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Distributive Property of Multiplication


Alignments to Content Standards: 7.NS.A.2.a

Task

Lucia uses the picture below to explain the distributive property for the expression (3+1) $\times$ (5+1):

    

  1. Find (3+1) $\times$ (5+1) using the distributive property.
  2. Explain how Lucia's picture relates to your calculation in (a).
  3. How can Lucia use a picture to find (3-1) $\times$ (5-1) using the distributive property? Explain.

IM Commentary

The goal of this task is to study the distributive property for products of whole numbers, focusing on using geometry to help understand why (-1) $\times$ (-1) = 1. This important property can be viewed as an application of the distributive property to whole numbers. While it is not easy to ''visualize'' taking a product of negative numbers, the pictures studied here add some tangible evidence why (-1) $\times$ (-1) = 1. A more abstract version of this task, dealing with products of more general negative numbers, can be found here: https://www.illustrativemathematics.org/tasks/1667.

Understanding of the distributive property begins in 3.OA.5 and 5.OA.5 as a means to help calculate products of whole numbers: in these settings, only addition is allowed. It continues to be important in high school and pictures like the ones used here provide valuable insight into the quadratic formula: see https://www.illustrativemathematics.org/illustrations/1827.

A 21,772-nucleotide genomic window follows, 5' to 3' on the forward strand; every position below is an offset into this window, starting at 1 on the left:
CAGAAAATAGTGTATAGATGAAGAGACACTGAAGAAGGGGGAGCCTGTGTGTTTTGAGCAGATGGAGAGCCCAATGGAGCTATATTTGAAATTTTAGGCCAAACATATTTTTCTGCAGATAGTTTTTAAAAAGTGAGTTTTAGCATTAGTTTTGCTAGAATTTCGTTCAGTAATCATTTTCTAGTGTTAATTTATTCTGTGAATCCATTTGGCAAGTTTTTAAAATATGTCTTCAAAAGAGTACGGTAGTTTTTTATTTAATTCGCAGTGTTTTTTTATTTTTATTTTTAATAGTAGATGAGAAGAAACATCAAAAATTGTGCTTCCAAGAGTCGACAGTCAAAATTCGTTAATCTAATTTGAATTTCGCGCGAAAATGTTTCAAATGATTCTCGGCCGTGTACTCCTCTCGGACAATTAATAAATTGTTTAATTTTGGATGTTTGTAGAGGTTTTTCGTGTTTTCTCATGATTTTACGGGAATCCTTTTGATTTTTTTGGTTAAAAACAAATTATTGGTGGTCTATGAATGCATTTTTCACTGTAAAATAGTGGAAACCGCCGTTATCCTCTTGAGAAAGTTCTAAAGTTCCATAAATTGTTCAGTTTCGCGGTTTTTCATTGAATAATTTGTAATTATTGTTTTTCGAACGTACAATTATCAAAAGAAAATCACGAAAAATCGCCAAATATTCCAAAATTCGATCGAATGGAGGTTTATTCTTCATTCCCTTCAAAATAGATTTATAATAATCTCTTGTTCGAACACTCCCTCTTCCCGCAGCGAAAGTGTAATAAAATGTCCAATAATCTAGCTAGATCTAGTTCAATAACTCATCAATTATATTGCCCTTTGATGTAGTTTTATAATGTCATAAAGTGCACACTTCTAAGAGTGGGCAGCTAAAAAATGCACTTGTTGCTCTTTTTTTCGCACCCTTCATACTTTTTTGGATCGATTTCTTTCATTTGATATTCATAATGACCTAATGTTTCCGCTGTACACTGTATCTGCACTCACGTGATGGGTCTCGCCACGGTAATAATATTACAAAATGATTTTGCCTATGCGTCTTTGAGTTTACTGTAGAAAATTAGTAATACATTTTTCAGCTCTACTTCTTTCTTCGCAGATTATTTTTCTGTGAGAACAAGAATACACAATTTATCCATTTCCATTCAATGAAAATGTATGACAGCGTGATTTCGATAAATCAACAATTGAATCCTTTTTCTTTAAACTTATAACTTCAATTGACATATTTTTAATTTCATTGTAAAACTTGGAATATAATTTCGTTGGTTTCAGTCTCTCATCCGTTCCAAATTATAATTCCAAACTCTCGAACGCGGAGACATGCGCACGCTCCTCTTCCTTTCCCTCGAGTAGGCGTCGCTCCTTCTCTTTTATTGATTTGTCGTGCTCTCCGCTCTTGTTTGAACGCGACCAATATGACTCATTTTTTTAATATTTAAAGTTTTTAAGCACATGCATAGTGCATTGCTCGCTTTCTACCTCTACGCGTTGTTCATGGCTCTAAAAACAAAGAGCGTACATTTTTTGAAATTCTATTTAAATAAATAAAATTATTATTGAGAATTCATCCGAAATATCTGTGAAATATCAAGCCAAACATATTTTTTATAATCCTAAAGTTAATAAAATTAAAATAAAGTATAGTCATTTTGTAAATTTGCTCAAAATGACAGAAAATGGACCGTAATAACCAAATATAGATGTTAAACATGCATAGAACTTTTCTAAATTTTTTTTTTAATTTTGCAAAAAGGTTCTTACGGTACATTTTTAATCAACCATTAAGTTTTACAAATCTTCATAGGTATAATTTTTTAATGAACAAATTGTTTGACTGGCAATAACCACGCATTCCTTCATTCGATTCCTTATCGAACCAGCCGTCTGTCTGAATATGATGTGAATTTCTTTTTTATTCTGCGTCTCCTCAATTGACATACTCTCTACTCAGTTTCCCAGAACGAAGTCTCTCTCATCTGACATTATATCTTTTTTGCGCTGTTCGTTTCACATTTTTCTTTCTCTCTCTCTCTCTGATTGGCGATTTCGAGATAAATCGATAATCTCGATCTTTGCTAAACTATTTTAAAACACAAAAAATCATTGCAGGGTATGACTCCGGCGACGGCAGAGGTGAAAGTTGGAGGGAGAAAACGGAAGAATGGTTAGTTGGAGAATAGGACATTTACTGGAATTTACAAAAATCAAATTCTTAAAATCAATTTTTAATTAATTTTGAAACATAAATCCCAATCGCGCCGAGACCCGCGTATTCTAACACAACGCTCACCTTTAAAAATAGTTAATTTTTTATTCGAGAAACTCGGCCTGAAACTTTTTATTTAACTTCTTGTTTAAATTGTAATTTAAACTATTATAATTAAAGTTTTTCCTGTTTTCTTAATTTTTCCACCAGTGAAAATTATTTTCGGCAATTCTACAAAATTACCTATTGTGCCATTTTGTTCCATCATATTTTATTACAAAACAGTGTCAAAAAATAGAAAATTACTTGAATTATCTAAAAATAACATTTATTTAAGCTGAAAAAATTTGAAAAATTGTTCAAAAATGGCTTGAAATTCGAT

Solution

  1. Using the distributive property several times we find \begin{align}(3+1) \times (5 +1) &=  3 \times (5+1) + 1 \times (5+1) \\ &= (3 \times 5 + 3 \times 1) + (1 \times 5 + 1 \times 1) \\ &= (15+3) + (5+1)\\ &= 24.\end{align}
  2. Below, each of the four rectangles making up the larger 4 by 6 rectangle is labeled:

    The four labeled rectangles do not overlap so the sum of their areas is the sum of the large rectangle. This tells us that $4 \times 6 = 3 \times 5 + 3 \times 1 + 1 \times 5 + 1 \times 1$ as we also saw in part (a).

  3. One way to use the picture to evaluate $2\times 4$ would be to reverse the process of the previous part.  That is, a $2\times 4$ rectangle is a $3\times 5$ rectangle, minus a $1\times 4$ horizontal rectangle, minus a $2\times 1$ vertical rectangle, and finally, minus the $1\times 1$ square in the top right.  But the expression we get from this:  $$(3-1)\times (5-1)=3\times 5-4\times 1-2\times 1-1$$is not the distributive property.  So we look for another way of thinking about this.

    First we draw a picture, color coded in a similar way, showing two copies of 3 by 5 rectangle containing a smaller (3-1) by (5-1) rectangle:    

    Here the yellow rectangle is (3-1) by (5-1) while the larger surrounding rectangle is 3 by 5. We can get the 2 by 4 rectangle by taking away the orange and red rectangles from the 3 by 5 rectangle. But then we have taken away the top right square twice so we need to add it back in once. Putting in the areas of these rectangles we find $$(3-1) \times (5-1) = 3 \times 5 -3 \times 1 - 1 \times 5 + 1.$$ Expanding the left hand side of this equation using the distributive property as in (a) gives us $$(3-1) \times (5-1) = 3 \times 5 + 3 \times (-1) + (-1 \times 5) + (-1 \times -1).$$ Since $3 \times (-1) = -3 \times 1 = -3$ we deduce that the last terms in these two expressions are equal, that is $-1 \times -1 = 1$. 

     

Taunya says:

9 days

Any advice on how to reach the links? All of the ones I'm trying say access denied even when I'm logged into my IM account.

Levi says:

about 1 year

The link to https://www.illustrativemathematics.org/tasks/1667 appears to be dead.